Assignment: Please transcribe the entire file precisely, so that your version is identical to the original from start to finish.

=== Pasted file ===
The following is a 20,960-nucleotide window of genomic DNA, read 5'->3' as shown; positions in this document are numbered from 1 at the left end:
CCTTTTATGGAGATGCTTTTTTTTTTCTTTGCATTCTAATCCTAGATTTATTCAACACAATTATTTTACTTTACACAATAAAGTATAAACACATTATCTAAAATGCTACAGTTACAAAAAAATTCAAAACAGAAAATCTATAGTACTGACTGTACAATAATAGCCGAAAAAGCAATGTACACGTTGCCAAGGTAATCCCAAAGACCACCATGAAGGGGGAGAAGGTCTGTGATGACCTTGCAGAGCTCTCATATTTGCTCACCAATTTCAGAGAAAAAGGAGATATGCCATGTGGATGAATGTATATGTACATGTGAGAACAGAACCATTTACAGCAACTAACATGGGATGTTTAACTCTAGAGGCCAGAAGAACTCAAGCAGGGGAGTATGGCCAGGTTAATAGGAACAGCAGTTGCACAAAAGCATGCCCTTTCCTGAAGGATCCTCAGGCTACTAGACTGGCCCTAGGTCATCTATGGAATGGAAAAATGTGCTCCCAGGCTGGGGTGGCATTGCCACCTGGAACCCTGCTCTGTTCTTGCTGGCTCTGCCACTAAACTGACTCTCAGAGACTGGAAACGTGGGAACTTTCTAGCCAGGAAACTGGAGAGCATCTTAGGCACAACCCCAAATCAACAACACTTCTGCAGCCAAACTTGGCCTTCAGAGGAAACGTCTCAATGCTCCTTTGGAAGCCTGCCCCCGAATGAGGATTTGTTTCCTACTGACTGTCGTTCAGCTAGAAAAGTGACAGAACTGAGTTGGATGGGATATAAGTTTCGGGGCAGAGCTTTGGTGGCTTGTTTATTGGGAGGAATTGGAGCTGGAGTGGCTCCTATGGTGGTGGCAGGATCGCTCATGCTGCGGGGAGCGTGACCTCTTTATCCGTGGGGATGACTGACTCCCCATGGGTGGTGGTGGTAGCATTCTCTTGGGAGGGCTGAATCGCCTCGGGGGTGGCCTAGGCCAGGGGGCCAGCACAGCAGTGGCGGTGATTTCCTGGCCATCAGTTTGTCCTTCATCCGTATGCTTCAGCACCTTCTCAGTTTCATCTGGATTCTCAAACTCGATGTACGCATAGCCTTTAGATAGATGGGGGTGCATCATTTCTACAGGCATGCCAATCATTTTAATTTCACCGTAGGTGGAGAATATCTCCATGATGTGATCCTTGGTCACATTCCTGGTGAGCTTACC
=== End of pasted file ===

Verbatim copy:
The following is a 20,960-nucleotide window of genomic DNA, read 5'->3' as shown; positions in this document are numbered from 1 at the left end:
CCTTTTATGGAGATGCTTTTTTTTTTCTTTGCATTCTAATCCTAGATTTATTCAACACAATTATTTTACTTTACACAATAAAGTATAAACACATTATCTAAAATGCTACAGTTACAAAAAAATTCAAAACAGAAAATCTATAGTACTGACTGTACAATAATAGCCGAAAAAGCAATGTACACGTTGCCAAGGTAATCCCAAAGACCACCATGAAGGGGGAGAAGGTCTGTGATGACCTTGCAGAGCTCTCATATTTGCTCACCAATTTCAGAGAAAAAGGAGATATGCCATGTGGATGAATGTATATGTACATGTGAGAACAGAACCATTTACAGCAACTAACATGGGATGTTTAACTCTAGAGGCCAGAAGAACTCAAGCAGGGGAGTATGGCCAGGTTAATAGGAACAGCAGTTGCACAAAAGCATGCCCTTTCCTGAAGGATCCTCAGGCTACTAGACTGGCCCTAGGTCATCTATGGAATGGAAAAATGTGCTCCCAGGCTGGGGTGGCATTGCCACCTGGAACCCTGCTCTGTTCTTGCTGGCTCTGCCACTAAACTGACTCTCAGAGACTGGAAACGTGGGAACTTTCTAGCCAGGAAACTGGAGAGCATCTTAGGCACAACCCCAAATCAACAACACTTCTGCAGCCAAACTTGGCCTTCAGAGGAAACGTCTCAATGCTCCTTTGGAAGCCTGCCCCCGAATGAGGATTTGTTTCCTACTGACTGTCGTTCAGCTAGAAAAGTGACAGAACTGAGTTGGATGGGATATAAGTTTCGGGGCAGAGCTTTGGTGGCTTGTTTATTGGGAGGAATTGGAGCTGGAGTGGCTCCTATGGTGGTGGCAGGATCGCTCATGCTGCGGGGAGCGTGACCTCTTTATCCGTGGGGATGACTGACTCCCCATGGGTGGTGGTGGTAGCATTCTCTTGGGAGGGCTGAATCGCCTCGGGGGTGGCCTAGGCCAGGGGGCCAGCACAGCAGTGGCGGTGATTTCCTGGCCATCAGTTTGTCCTTCATCCGTATGCTTCAGCACCTTCTCAGTTTCATCTGGATTCTCAAACTCGATGTACGCATAGCCTTTAGATAGATGGGGGTGCATCATTTCTACAGGCATGCCAATCATTTTAATTTCACCGTAGGTGGAGAATATCTCCATGATGTGATCCTTGGTCACATTCCTGGTGAGCTTACC